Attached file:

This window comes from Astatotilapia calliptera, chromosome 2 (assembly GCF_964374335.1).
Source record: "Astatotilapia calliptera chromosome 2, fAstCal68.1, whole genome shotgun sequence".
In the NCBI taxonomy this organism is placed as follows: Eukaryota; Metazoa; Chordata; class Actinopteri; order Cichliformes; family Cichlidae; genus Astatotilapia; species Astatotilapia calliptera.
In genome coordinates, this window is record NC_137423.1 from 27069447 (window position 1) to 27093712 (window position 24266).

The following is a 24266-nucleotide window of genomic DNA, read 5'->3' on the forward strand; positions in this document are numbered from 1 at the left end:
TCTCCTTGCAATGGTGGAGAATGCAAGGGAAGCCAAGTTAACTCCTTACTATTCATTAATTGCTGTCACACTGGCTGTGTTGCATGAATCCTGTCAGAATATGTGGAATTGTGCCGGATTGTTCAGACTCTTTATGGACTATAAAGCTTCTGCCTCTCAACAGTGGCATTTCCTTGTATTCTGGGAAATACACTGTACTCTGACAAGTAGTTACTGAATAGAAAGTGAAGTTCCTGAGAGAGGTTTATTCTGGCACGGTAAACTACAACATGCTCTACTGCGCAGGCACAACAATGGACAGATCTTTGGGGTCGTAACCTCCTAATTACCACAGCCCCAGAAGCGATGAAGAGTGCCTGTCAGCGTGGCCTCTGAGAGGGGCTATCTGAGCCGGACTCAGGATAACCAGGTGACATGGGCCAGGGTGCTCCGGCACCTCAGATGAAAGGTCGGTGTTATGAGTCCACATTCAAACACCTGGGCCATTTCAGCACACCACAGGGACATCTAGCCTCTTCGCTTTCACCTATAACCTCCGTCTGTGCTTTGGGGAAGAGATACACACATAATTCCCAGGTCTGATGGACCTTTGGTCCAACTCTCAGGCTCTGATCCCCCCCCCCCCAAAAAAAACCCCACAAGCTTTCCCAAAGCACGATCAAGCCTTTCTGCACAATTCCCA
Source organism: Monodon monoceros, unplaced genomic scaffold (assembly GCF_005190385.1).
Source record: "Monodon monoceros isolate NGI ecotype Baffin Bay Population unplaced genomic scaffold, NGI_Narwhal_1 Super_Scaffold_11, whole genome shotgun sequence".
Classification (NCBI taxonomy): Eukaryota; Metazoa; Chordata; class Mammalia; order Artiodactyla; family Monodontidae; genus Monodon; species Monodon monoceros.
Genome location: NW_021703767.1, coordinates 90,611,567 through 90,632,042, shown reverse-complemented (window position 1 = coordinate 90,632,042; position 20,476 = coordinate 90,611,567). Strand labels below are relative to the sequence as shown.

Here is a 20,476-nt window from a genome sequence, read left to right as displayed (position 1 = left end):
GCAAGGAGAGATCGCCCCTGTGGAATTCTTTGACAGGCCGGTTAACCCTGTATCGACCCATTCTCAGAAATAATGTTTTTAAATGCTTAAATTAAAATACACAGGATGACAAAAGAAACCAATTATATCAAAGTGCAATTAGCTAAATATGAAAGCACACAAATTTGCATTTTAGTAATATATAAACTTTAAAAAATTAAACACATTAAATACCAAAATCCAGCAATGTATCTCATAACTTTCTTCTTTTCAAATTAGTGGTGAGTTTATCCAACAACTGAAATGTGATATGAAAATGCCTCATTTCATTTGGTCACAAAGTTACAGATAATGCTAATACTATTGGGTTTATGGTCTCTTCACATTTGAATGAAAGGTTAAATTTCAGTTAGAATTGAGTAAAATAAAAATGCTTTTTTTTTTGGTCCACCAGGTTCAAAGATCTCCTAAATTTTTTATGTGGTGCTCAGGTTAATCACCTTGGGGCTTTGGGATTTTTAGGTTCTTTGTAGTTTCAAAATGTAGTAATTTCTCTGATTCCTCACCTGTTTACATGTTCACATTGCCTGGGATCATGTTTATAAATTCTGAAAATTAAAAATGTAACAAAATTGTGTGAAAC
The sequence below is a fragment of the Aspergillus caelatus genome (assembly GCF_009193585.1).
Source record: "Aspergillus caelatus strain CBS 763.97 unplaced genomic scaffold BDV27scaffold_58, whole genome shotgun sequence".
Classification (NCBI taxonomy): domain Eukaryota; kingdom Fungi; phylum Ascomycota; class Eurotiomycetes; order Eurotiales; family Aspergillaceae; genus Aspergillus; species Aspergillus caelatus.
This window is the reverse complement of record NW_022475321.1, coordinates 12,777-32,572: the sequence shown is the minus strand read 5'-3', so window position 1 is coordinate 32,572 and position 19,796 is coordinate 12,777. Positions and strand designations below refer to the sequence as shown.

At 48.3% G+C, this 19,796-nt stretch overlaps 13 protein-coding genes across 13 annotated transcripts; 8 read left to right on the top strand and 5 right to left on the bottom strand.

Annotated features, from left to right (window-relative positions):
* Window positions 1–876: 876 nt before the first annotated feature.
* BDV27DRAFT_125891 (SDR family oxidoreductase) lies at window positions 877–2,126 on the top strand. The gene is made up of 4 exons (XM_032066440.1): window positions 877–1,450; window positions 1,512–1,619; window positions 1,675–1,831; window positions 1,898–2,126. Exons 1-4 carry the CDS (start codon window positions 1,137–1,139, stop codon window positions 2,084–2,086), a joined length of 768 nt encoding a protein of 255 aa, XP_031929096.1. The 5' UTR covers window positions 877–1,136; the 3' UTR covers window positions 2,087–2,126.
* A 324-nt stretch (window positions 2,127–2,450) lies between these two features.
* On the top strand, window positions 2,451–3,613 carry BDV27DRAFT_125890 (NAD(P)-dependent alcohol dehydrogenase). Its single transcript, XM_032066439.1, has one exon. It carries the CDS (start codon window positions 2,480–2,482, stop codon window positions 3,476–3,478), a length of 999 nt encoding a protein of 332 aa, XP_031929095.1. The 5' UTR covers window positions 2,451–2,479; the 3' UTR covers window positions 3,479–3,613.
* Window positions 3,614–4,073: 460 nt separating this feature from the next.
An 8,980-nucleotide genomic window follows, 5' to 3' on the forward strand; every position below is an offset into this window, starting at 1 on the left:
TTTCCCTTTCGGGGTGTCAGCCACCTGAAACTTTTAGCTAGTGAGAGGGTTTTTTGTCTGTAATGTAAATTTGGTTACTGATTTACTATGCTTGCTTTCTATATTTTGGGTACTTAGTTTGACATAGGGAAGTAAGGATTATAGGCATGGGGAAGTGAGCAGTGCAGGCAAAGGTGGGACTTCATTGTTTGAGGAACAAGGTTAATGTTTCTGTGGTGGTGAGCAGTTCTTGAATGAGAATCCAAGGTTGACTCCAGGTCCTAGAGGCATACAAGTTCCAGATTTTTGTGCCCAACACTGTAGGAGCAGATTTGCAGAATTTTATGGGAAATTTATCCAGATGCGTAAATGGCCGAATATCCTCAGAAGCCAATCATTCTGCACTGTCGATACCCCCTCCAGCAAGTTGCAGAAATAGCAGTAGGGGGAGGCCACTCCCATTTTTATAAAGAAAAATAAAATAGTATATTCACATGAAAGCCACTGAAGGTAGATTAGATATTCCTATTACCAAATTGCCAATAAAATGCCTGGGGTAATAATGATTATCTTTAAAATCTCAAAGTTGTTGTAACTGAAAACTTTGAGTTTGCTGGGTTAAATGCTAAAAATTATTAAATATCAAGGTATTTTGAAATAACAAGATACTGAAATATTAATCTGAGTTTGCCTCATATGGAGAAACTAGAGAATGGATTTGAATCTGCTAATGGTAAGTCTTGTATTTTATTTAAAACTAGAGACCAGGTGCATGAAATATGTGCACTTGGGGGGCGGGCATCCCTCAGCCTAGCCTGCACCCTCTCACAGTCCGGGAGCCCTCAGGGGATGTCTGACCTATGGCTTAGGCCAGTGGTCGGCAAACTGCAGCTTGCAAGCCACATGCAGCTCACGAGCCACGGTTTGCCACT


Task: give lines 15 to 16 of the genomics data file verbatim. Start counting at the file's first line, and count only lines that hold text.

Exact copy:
Classification (NCBI taxonomy): domain Eukaryota; kingdom Fungi; phylum Ascomycota; class Eurotiomycetes; order Eurotiales; family Aspergillaceae; genus Aspergillus; species Aspergillus caelatus.
This window is the reverse complement of record NW_022475321.1, coordinates 12,777-32,572: the sequence shown is the minus strand read 5'-3', so window position 1 is coordinate 32,572 and position 19,796 is coordinate 12,777. Positions and strand designations below refer to the sequence as shown.